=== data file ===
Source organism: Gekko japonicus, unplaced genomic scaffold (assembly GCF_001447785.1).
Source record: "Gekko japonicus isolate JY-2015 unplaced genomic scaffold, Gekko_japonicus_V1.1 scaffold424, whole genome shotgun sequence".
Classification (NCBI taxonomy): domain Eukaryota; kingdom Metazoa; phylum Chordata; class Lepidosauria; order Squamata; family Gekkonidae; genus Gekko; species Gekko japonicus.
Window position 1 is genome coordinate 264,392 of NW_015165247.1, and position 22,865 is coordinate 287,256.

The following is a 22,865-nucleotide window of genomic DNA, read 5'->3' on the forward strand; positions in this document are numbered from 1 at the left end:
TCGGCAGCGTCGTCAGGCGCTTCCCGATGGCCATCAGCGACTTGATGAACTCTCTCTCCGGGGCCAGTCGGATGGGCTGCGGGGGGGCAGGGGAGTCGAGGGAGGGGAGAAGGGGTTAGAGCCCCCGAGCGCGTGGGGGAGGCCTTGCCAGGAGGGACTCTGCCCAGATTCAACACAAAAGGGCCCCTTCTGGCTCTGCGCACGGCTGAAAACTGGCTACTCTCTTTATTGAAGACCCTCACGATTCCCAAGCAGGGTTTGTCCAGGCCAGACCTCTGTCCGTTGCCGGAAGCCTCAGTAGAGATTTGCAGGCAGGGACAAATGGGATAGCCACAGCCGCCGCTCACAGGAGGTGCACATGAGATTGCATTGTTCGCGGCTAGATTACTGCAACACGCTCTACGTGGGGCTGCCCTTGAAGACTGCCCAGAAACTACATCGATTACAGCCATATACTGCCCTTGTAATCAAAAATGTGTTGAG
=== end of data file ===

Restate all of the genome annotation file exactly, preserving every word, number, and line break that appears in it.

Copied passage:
Source organism: Gekko japonicus, unplaced genomic scaffold (assembly GCF_001447785.1).
Source record: "Gekko japonicus isolate JY-2015 unplaced genomic scaffold, Gekko_japonicus_V1.1 scaffold424, whole genome shotgun sequence".
Classification (NCBI taxonomy): domain Eukaryota; kingdom Metazoa; phylum Chordata; class Lepidosauria; order Squamata; family Gekkonidae; genus Gekko; species Gekko japonicus.
Window position 1 is genome coordinate 264,392 of NW_015165247.1, and position 22,865 is coordinate 287,256.

The following is a 22,865-nucleotide window of genomic DNA, read 5'->3' on the forward strand; positions in this document are numbered from 1 at the left end:
TCGGCAGCGTCGTCAGGCGCTTCCCGATGGCCATCAGCGACTTGATGAACTCTCTCTCCGGGGCCAGTCGGATGGGCTGCGGGGGGGCAGGGGAGTCGAGGGAGGGGAGAAGGGGTTAGAGCCCCCGAGCGCGTGGGGGAGGCCTTGCCAGGAGGGACTCTGCCCAGATTCAACACAAAAGGGCCCCTTCTGGCTCTGCGCACGGCTGAAAACTGGCTACTCTCTTTATTGAAGACCCTCACGATTCCCAAGCAGGGTTTGTCCAGGCCAGACCTCTGTCCGTTGCCGGAAGCCTCAGTAGAGATTTGCAGGCAGGGACAAATGGGATAGCCACAGCCGCCGCTCACAGGAGGTGCACATGAGATTGCATTGTTCGCGGCTAGATTACTGCAACACGCTCTACGTGGGGCTGCCCTTGAAGACTGCCCAGAAACTACATCGATTACAGCCATATACTGCCCTTGTAATCAAAAATGTGTTGAG